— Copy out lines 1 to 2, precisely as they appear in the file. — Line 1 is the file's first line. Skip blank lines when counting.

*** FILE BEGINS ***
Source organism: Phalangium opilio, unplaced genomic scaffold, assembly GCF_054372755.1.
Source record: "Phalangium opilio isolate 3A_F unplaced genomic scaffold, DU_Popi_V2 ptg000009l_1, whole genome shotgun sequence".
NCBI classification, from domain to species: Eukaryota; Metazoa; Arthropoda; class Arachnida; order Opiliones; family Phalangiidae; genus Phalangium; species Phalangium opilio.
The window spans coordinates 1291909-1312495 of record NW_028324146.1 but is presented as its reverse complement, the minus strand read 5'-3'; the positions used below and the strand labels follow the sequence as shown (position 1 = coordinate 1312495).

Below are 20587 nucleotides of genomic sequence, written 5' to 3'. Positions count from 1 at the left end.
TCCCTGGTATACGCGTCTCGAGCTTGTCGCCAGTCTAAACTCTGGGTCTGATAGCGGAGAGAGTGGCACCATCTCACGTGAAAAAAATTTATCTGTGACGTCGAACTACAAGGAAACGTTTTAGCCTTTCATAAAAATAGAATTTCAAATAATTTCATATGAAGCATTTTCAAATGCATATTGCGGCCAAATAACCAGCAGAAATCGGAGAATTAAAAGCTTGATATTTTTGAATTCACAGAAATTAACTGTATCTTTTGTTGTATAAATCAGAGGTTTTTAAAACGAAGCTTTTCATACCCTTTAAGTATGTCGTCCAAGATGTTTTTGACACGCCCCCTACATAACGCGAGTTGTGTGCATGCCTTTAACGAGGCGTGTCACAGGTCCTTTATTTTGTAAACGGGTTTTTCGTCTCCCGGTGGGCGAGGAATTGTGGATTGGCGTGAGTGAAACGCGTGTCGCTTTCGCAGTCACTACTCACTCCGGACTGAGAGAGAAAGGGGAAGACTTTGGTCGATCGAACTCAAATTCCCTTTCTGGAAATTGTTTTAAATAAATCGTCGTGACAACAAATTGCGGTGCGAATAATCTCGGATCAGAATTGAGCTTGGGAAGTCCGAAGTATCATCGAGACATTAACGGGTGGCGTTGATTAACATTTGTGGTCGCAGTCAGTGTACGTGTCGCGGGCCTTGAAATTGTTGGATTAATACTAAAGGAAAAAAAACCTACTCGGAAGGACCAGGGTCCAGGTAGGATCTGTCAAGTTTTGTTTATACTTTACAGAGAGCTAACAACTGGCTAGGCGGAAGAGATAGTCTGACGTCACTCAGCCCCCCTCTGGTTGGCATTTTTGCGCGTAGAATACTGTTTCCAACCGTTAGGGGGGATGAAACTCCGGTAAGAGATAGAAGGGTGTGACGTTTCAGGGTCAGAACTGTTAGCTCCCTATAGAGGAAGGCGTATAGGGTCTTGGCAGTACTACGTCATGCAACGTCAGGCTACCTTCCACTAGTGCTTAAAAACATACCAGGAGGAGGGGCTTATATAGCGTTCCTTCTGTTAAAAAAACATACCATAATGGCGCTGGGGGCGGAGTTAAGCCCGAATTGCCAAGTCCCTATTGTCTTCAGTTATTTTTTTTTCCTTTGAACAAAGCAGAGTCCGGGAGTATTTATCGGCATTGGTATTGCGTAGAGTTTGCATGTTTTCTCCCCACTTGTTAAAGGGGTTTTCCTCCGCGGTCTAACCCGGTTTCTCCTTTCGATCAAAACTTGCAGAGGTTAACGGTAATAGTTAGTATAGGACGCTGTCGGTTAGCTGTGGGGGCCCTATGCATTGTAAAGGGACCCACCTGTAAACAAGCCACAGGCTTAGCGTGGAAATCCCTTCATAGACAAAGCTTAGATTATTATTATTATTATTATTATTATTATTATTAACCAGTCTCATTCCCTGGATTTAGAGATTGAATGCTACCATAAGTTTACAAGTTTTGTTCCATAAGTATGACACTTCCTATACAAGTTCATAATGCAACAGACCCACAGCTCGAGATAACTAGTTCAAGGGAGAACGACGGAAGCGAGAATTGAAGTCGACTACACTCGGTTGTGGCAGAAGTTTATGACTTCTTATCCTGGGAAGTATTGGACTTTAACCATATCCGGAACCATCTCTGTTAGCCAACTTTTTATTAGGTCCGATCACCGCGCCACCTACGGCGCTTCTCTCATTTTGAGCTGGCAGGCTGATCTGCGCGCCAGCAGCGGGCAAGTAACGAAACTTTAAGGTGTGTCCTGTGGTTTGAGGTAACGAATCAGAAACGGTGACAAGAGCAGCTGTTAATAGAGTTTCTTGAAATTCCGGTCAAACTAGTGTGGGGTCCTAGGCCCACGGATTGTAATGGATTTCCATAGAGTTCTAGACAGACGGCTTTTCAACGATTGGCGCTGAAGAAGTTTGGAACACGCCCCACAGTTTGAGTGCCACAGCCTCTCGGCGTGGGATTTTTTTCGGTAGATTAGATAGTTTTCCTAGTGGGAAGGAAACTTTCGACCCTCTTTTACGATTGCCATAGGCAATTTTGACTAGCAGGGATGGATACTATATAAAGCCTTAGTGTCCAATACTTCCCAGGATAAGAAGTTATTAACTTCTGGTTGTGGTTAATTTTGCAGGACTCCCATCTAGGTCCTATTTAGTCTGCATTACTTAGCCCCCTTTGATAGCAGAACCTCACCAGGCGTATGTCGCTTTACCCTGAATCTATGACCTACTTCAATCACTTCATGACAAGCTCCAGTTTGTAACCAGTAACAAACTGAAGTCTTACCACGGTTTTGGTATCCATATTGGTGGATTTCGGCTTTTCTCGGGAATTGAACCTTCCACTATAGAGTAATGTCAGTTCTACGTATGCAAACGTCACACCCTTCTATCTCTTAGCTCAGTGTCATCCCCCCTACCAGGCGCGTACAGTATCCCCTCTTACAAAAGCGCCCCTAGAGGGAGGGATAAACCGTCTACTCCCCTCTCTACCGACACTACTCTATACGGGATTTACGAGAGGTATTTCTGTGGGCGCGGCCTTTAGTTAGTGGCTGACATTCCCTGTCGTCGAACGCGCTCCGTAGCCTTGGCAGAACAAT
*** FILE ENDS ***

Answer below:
Source organism: Phalangium opilio, unplaced genomic scaffold, assembly GCF_054372755.1.
Source record: "Phalangium opilio isolate 3A_F unplaced genomic scaffold, DU_Popi_V2 ptg000009l_1, whole genome shotgun sequence".